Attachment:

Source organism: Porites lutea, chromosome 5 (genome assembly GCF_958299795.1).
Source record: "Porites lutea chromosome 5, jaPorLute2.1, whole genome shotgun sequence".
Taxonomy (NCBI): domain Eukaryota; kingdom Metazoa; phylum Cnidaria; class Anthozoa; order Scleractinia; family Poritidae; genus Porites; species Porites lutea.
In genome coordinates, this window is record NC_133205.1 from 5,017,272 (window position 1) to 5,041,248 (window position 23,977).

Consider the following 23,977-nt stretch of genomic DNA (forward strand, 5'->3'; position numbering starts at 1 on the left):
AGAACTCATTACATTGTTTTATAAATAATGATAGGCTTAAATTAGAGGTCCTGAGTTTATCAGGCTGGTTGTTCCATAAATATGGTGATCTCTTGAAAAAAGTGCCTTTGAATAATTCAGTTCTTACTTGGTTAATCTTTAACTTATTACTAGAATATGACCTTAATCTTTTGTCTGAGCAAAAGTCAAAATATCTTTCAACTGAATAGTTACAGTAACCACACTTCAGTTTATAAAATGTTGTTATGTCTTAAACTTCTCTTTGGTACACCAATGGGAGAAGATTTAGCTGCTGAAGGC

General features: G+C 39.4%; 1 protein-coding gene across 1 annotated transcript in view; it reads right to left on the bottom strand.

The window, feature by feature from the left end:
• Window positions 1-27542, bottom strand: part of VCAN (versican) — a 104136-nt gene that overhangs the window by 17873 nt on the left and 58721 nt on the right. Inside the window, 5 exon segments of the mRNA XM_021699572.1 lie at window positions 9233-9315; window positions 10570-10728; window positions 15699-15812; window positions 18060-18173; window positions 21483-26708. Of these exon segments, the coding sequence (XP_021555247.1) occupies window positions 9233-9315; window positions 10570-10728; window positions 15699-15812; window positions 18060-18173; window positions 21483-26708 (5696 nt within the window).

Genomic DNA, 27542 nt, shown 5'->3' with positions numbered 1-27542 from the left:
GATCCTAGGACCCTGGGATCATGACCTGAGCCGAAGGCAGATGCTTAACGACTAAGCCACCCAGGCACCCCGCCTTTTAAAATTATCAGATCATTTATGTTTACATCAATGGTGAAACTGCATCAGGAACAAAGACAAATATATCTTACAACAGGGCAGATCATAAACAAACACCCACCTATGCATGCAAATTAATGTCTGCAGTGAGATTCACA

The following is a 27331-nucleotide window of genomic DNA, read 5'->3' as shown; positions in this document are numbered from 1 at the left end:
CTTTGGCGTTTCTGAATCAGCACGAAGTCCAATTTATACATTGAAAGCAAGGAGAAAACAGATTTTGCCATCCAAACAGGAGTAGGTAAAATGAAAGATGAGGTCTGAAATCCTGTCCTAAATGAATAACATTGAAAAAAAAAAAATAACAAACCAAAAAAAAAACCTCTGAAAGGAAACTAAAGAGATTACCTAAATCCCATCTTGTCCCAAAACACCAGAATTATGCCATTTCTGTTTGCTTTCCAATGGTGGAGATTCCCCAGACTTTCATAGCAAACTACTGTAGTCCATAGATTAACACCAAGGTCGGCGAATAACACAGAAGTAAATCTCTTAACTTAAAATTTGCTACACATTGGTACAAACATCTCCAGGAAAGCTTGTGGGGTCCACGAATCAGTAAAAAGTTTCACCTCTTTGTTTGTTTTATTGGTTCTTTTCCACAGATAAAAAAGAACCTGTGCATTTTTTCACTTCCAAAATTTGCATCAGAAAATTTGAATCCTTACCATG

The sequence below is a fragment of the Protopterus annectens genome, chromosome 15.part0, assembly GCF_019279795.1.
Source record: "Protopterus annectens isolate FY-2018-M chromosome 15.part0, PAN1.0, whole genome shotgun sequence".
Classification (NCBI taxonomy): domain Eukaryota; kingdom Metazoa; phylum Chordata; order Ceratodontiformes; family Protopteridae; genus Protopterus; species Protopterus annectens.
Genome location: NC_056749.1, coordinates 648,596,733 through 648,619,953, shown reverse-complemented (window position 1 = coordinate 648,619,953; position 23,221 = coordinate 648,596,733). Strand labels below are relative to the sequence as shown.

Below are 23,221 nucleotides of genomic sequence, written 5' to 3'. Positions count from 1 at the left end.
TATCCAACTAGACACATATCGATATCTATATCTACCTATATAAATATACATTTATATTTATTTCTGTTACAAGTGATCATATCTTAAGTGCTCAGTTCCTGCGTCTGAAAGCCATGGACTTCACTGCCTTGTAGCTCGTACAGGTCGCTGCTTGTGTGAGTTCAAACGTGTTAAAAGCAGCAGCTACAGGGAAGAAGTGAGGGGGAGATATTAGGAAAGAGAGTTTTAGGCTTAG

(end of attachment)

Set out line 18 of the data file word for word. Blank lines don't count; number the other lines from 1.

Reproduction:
Below are 23,221 nucleotides of genomic sequence, written 5' to 3'. Positions count from 1 at the left end.